You might try the BBB. My only other option was small claims court and I don't know that it was worth my time.



  • While Toshiba's have been known for their high quality laptops in the past I really believe they have gone down hill in recent years. We used to swear by Toshiba here at my company until we experienced problems with three different laptops purchased at different times that all had charging issues and then the hard drives died (they were Satellite Pro's not sure the model number). We replaced the hard drives and within the space of a few months they died again. We went through this cycle three times on one machine. As we investigated more we found that the hard drive bay was placed right above the processor. Of course this is a terrible design decision as the high temps coming from the processor would eventually cause the disc platters to warp and read/write heads to scrape the surface of the disk which is what was causing the hard drives to fail. We have sworn off Toshiba laptops now and only stick with HP or Lenovo.

  • I gave up on all major computer companies years ago and have mine built to spec by a local company. Once when an Intel board died and I was on call, they removed one from one of their computers for me to use while they waited for Intel to send another and I was back up within hours.

    Plus the money stays local and employes local, who support other local businesses.

  • In the past 7 months I have bought three new systems (2 in the past 3 weeks). Each time I seriously considered Toshiba, but a "gut feeling" told me to pass on them.

    Glad I trusted my instincts and passed on them.

    Perhaps they and other companies will see the light, understand that after sale support is important, and change their ways.

    Or, perhaps they'll continue to take the "Ken Olsen" approach that "Once our customers understand that we know what's best for them they'll start buying out products again."

    Anybody remember Digital Equipment Corporation (DEC)?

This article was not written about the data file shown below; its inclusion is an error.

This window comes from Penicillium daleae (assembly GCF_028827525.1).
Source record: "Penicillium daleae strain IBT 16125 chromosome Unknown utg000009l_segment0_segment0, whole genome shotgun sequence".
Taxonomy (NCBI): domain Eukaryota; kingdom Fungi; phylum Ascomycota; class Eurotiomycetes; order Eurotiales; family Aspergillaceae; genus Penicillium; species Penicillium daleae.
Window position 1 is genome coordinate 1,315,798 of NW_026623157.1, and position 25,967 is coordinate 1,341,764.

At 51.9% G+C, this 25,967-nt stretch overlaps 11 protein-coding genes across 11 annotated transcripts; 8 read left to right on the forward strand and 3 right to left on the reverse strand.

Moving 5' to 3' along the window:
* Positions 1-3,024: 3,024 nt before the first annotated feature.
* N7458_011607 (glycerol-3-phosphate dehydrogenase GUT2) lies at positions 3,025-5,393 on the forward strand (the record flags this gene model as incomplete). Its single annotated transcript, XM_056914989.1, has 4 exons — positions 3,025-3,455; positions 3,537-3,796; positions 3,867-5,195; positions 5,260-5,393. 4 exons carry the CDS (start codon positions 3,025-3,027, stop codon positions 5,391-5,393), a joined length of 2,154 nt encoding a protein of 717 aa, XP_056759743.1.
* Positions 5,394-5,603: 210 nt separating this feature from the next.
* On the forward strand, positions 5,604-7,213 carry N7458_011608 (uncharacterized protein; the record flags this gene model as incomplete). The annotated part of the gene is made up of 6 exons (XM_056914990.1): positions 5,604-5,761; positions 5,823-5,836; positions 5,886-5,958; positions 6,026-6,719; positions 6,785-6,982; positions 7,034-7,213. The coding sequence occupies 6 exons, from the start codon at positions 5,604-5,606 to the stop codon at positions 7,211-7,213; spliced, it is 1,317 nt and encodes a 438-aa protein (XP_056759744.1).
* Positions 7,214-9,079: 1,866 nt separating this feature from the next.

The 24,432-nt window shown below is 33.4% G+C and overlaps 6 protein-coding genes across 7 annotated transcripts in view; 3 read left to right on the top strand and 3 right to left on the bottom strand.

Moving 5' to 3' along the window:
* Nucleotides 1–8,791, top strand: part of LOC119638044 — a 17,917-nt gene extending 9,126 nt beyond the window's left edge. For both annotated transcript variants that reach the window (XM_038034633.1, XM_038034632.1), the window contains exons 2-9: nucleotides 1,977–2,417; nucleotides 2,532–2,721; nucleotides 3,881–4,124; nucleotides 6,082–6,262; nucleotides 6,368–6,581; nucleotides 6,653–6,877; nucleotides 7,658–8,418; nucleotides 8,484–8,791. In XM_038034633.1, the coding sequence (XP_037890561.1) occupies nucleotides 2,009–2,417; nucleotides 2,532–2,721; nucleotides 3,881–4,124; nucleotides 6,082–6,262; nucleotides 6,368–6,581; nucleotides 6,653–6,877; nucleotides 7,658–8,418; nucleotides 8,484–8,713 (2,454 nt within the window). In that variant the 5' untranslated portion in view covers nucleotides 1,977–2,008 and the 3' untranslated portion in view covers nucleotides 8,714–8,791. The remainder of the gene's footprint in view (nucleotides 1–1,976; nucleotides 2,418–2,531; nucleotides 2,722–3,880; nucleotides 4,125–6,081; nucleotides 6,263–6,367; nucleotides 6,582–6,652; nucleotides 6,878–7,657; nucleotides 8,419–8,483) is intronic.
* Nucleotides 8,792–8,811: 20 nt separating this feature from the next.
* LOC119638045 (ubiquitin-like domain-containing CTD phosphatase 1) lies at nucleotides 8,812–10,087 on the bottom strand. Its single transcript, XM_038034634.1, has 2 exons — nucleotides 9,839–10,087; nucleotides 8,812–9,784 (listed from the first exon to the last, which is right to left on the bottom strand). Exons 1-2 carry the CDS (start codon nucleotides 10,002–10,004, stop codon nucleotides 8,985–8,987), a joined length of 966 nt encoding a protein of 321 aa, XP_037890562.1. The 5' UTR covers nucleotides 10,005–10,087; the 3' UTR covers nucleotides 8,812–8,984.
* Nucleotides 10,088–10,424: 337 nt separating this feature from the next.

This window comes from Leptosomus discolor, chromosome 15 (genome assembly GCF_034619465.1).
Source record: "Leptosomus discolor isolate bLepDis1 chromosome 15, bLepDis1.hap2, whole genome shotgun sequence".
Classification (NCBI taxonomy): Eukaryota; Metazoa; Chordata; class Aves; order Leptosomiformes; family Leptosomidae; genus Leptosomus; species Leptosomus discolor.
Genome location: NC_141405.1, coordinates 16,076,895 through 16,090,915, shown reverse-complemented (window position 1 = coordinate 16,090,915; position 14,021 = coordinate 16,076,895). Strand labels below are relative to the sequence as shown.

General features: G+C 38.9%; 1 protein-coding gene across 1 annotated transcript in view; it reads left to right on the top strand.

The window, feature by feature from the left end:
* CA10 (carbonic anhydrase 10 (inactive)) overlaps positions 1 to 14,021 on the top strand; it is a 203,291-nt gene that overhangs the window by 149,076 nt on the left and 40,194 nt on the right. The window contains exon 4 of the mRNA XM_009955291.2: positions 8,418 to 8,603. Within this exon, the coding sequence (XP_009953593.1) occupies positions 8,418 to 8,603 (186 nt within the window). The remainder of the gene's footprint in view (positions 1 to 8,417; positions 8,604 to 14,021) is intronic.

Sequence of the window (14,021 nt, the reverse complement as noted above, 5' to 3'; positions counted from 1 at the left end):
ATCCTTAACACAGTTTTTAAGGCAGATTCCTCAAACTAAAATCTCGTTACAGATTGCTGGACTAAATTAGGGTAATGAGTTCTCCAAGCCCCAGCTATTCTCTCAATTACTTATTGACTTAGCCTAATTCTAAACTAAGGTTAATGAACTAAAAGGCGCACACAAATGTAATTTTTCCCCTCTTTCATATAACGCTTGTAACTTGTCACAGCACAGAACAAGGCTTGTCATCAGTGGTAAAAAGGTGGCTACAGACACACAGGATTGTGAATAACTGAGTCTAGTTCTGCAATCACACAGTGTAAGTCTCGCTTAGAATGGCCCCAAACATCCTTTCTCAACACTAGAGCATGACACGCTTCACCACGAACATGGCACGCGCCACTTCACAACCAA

• Hate to hear about your issue. Reminds me of the crappy support I've gotten from two different laptop vendors.

    One thing I've noticed about extended support, the closer you get to the end of your extended support contract the less support you get.

    The other day I called for a new power cord because the wires on mine were frayed. This was the second time this same fraying had occured, due to a bad power cord design. The first one was about a year and half after I bought the laptop. No problem replacing that one. Well my extended plan was about up, so I decided to call again to get the cord replaced. I was quickly told they don't replace that kind of item due to normal wear and tear. I said then why did you replace it the first time. The supervisor said well I don't know, but our policy is not to replace that item. After much complaining, and insisting this was covered under my extended support policy the supervisor finally gave in and send me a new power cord. Thank god.

    Soon I will need to consider buying a new laptop. I've already had crappy support from two major laptop vendors. Maybe I should go with a small vendor that really is looking for business next time around.

    Gregory A. Larsen, MVP

  • I've got a short list of companies that I refuse to do business with over similar situations.

    Best Buy: I ordered a product from their web page that said it was in stock, and paid for next day delivery. My credit card was charged for it within the hour. When it didn't arrive the next day, I called, and was told it would ship in two weeks, and would use overnight delivery at that time. I tried to cancel the order, but they insisted I would have to wait for the product to arrive, and then ship it back to them at my expense, and then they would refund or replace at their discretion. So, I did that. But I also wrote a letter to their CEO letting him know that I would never do business with them again because of it. I got a $10 gift certificate and a form-letter appologizing for it. So, I don't do business with Best Buy.

    Wells Fargo: I had a checking account with them, and one day I went to pull money from an ATM. It told me the account was overdrawn, even though I had deposited money the prior day and knew it wasn't overdrawn. So I went into the bank (ATM was the one outside the door), and asked for a statement. Turned out they had charged me a little over $600 in overdraft fees, and thus the account was overdrawn by $300. I pointed out the inconsistency to the manager, and he agreed with me that the account would be positive if they hadn't charged fees, and that the fees were quite obviously an error. But he also told me that there was nothing whatsoever he could do about it and that nobody else could either. So, Wells Fargo essentially stole $600 from me, and I refuse to do business with them any more either.